Before you buy Understanding Exposure or anything else on Amazon.com, please click one of our Amazon.com links anywhere on Photobird.com. For each product you buy after your click, we receive a small referral fee, at no additional cost to you. Your clicks and purchases allow us to continue to publish the Photobird Daily and the Photobird Learning Center. Thank you for your support!

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Get Started With Photography Books

February 10, 2009

Photography books are helpful when you’re getting started with photography and need the fundamentals.

Photography books are also helpful when you’re looking to learn more about a specific type of photography, such as portrait photography, night and low-light photography, and HDR photography.

After you’ve learned everything you can from books, you can learn even more online, including by searching the Photobird Daily.

Here’s a chronological list of photography books that we’ve written about here in the Photobird Daily. The list of books is separated between beginner’s books and advanced books.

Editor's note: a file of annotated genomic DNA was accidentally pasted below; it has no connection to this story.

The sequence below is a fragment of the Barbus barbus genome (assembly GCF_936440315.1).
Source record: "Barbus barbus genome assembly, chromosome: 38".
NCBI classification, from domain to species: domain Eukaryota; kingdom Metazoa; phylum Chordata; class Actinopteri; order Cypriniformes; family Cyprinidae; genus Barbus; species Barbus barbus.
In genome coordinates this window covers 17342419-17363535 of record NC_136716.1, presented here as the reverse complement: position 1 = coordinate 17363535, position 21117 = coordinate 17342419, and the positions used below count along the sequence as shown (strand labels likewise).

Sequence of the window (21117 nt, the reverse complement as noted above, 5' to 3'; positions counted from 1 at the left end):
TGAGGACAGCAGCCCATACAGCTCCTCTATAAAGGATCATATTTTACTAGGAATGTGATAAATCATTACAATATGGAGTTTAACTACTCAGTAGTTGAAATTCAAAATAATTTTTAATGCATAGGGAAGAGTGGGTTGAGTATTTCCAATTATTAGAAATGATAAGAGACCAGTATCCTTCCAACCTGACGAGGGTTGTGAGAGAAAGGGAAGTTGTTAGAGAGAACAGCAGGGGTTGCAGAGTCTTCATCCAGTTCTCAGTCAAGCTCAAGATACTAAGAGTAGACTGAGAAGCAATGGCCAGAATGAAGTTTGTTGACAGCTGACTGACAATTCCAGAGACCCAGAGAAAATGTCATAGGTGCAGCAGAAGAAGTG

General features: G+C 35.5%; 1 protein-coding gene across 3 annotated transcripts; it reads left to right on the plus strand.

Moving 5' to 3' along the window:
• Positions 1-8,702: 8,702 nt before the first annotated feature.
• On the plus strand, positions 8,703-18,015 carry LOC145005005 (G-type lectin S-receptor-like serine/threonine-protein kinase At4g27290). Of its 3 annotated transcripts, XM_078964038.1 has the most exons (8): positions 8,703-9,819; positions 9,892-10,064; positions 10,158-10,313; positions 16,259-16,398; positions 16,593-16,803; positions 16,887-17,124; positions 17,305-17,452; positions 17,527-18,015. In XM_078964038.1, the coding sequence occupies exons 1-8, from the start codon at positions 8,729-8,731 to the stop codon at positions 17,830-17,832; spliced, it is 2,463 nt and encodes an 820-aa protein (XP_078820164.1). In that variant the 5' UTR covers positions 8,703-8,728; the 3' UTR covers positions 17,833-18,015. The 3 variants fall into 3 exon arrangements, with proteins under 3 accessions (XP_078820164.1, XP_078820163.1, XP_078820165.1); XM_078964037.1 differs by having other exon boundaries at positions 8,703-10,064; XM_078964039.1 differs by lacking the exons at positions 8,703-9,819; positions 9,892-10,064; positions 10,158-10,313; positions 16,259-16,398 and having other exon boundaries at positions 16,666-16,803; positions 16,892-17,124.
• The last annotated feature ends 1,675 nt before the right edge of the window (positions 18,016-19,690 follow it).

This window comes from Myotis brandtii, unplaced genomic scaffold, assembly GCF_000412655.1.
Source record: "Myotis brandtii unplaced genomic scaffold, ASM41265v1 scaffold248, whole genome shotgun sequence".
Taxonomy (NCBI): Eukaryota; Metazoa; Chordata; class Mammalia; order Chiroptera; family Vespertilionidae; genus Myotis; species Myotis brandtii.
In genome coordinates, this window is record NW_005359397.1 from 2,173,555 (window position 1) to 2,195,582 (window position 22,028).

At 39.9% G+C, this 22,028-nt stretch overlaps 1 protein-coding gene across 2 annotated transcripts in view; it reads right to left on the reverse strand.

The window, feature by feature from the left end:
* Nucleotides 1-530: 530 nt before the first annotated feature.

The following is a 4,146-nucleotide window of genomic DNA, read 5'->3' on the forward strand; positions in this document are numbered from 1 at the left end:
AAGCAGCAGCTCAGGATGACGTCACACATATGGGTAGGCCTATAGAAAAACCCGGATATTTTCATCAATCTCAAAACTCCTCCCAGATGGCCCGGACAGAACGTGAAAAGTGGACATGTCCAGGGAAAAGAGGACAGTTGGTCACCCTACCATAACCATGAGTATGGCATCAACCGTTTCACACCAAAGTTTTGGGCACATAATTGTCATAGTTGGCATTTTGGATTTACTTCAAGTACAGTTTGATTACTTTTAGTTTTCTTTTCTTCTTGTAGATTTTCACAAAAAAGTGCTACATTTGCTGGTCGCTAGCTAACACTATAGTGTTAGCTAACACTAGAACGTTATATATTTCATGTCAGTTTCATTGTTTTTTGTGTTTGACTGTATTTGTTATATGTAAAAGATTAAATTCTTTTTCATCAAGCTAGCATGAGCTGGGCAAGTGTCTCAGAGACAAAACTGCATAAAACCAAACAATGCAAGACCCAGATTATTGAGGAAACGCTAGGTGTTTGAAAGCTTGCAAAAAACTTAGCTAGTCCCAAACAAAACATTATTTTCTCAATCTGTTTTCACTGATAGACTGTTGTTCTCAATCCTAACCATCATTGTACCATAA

All of the photography books are available as prizes for the two winners of the Photobird Photo Contest for February 2009. The contest is free to enter. Enter here!

If you’re looking to purchase only one photography book to get started with, I recommend either Understanding Exposure or Photographer’s Exposure Handbook.

For beginners:

Photographer’s Exposure Handbook

PhoDOGraphy, by Kim Levin

Hands-On Digital Photography, by George Schaub

Understanding Exposure, by Bryan Peterson

The Art of People Photography

Beyond Portraiture, by Bryan Peterson

Baby Face

More advanced:

Fashion Photography, by Bruce Smith

Lighting and the Dramatic Portrait

Night & Low-Light Photography, by Jill Waterman

Mastering HDR Photography, by Michael Freeman

Understanding Shutter Speed

Before you buy Understanding Exposure or anything else on Amazon.com, please click one of our Amazon.com links anywhere on Photobird.com. For each product you buy after your click, we receive a small referral fee, at no additional cost to you. Your clicks and purchases allow us to continue to publish the Photobird Daily and the Photobird Learning Center. Thank you for your support!

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5 Tips for Natural Looking Portraits

February 4, 2009

Photo © Copyright Natalie Norton